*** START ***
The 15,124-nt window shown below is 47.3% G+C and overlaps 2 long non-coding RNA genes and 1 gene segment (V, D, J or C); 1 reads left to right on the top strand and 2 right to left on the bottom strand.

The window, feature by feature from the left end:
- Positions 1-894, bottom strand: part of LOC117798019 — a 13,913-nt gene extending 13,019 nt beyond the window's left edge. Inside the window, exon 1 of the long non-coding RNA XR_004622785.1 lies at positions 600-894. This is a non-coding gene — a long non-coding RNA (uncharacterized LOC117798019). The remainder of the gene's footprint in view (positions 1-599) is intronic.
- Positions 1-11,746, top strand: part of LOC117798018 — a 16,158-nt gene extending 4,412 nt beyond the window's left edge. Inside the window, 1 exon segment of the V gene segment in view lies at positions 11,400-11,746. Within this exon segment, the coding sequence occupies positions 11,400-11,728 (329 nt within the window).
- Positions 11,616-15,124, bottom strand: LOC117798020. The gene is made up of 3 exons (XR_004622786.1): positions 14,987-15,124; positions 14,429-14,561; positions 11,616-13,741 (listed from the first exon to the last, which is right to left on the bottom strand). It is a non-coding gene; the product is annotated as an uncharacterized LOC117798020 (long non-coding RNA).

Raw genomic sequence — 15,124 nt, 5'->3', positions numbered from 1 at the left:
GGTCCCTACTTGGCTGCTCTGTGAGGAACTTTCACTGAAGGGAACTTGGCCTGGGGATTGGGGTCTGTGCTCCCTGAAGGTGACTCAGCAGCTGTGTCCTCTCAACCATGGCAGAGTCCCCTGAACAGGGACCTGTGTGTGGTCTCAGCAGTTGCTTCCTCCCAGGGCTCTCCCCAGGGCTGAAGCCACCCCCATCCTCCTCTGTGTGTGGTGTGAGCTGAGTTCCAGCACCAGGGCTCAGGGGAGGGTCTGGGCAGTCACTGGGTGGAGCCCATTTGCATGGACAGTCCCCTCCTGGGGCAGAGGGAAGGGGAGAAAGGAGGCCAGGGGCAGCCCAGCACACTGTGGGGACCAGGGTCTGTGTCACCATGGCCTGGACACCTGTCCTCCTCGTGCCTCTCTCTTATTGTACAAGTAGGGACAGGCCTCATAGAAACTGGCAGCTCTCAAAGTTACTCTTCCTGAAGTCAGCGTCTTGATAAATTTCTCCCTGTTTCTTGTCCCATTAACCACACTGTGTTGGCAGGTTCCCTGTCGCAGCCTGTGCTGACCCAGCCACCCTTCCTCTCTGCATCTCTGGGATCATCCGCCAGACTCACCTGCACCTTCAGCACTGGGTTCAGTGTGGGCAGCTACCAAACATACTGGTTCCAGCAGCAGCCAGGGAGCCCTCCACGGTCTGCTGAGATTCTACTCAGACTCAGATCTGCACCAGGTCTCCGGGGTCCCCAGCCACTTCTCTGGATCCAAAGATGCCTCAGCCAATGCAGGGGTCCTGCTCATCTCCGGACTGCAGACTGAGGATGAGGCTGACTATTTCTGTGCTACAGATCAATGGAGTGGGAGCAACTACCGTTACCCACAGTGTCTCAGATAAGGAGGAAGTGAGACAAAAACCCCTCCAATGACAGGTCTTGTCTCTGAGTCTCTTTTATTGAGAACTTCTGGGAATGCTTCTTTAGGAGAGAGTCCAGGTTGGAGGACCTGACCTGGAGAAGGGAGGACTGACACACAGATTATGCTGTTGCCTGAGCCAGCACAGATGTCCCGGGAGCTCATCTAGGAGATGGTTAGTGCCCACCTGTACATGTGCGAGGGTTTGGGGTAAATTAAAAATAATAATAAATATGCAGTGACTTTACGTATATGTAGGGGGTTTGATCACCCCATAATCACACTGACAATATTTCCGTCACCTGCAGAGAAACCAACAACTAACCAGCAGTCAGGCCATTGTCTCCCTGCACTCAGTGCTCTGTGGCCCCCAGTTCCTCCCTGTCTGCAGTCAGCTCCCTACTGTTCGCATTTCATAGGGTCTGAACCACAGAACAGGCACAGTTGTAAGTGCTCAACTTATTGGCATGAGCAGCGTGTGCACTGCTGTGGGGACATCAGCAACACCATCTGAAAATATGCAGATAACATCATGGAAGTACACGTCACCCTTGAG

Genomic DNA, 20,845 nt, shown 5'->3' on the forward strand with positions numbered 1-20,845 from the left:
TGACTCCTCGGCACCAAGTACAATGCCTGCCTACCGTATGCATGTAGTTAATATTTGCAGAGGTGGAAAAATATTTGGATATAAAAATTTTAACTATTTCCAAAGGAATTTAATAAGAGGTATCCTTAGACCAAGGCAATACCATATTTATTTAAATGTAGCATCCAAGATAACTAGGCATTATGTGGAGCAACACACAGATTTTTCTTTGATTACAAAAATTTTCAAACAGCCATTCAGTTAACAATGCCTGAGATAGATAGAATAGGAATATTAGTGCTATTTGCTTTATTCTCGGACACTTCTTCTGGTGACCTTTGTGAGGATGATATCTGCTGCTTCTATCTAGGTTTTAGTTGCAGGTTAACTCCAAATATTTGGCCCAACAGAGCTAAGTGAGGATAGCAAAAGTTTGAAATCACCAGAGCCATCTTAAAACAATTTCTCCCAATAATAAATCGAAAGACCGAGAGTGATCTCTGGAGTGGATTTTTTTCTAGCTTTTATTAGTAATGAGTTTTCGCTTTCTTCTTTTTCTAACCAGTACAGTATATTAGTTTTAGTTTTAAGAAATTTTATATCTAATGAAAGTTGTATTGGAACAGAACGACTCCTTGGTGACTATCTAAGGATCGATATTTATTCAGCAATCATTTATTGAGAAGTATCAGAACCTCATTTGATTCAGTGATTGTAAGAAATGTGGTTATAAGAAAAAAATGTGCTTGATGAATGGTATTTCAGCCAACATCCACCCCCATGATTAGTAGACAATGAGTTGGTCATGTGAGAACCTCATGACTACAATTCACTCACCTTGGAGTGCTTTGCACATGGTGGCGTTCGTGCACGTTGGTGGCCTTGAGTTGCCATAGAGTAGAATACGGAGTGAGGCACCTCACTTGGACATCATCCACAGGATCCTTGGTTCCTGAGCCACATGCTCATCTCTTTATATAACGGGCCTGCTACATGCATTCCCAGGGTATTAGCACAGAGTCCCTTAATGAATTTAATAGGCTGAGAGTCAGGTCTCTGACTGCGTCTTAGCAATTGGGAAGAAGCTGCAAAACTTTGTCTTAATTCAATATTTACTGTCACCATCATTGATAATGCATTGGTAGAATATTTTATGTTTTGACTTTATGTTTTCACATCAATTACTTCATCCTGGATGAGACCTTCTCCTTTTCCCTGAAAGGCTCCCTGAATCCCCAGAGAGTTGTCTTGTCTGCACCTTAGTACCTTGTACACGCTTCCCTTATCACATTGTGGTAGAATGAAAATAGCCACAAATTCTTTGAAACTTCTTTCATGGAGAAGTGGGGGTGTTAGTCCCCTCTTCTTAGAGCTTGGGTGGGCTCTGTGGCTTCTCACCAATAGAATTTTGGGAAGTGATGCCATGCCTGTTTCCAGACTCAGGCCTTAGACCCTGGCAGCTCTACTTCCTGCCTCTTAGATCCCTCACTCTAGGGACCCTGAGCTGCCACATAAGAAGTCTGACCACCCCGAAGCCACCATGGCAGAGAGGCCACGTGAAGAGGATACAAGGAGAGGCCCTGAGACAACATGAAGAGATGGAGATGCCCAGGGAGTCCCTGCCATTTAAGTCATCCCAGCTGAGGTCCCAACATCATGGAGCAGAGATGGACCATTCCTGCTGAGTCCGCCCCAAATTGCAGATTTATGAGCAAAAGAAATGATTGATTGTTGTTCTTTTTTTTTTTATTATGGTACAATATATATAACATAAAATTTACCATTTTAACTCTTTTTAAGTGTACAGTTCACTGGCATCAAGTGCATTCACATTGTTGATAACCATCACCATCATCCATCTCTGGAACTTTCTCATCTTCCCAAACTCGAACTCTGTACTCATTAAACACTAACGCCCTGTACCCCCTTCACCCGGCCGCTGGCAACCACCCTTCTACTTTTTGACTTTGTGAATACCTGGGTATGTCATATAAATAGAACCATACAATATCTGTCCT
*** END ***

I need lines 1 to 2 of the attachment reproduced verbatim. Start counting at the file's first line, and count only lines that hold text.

The 15,124-nt window shown below is 47.3% G+C and overlaps 2 long non-coding RNA genes and 1 gene segment (V, D, J or C); 1 reads left to right on the top strand and 2 right to left on the bottom strand.

The window, feature by feature from the left end: